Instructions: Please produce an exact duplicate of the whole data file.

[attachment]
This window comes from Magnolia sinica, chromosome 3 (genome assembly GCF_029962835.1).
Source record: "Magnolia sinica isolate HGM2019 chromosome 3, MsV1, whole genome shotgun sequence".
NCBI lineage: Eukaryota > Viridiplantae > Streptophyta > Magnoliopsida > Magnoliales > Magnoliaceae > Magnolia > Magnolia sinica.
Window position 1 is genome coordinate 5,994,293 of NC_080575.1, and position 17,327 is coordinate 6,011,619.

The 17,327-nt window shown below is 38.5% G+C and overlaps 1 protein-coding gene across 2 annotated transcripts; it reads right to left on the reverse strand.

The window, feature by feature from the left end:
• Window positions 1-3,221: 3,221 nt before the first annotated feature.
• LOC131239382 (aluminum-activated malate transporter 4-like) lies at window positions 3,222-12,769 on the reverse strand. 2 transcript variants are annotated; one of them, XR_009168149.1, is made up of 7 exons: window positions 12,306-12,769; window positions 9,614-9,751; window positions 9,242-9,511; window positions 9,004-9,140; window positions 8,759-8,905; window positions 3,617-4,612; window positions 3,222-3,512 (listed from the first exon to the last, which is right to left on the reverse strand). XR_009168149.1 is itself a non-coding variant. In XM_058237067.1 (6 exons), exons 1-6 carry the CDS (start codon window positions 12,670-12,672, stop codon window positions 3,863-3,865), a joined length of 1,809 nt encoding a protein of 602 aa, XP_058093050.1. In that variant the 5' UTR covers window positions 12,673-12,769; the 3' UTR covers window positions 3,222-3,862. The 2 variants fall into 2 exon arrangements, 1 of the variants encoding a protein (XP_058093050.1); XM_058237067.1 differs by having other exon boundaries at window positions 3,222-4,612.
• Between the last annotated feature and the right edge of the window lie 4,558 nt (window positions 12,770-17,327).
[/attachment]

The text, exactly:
This window comes from Magnolia sinica, chromosome 3 (genome assembly GCF_029962835.1).
Source record: "Magnolia sinica isolate HGM2019 chromosome 3, MsV1, whole genome shotgun sequence".
NCBI lineage: Eukaryota > Viridiplantae > Streptophyta > Magnoliopsida > Magnoliales > Magnoliaceae > Magnolia > Magnolia sinica.
Window position 1 is genome coordinate 5,994,293 of NC_080575.1, and position 17,327 is coordinate 6,011,619.

The 17,327-nt window shown below is 38.5% G+C and overlaps 1 protein-coding gene across 2 annotated transcripts; it reads right to left on the reverse strand.

The window, feature by feature from the left end:
• Window positions 1-3,221: 3,221 nt before the first annotated feature.
• LOC131239382 (aluminum-activated malate transporter 4-like) lies at window positions 3,222-12,769 on the reverse strand. 2 transcript variants are annotated; one of them, XR_009168149.1, is made up of 7 exons: window positions 12,306-12,769; window positions 9,614-9,751; window positions 9,242-9,511; window positions 9,004-9,140; window positions 8,759-8,905; window positions 3,617-4,612; window positions 3,222-3,512 (listed from the first exon to the last, which is right to left on the reverse strand). XR_009168149.1 is itself a non-coding variant. In XM_058237067.1 (6 exons), exons 1-6 carry the CDS (start codon window positions 12,670-12,672, stop codon window positions 3,863-3,865), a joined length of 1,809 nt encoding a protein of 602 aa, XP_058093050.1. In that variant the 5' UTR covers window positions 12,673-12,769; the 3' UTR covers window positions 3,222-3,862. The 2 variants fall into 2 exon arrangements, 1 of the variants encoding a protein (XP_058093050.1); XM_058237067.1 differs by having other exon boundaries at window positions 3,222-4,612.
• Between the last annotated feature and the right edge of the window lie 4,558 nt (window positions 12,770-17,327).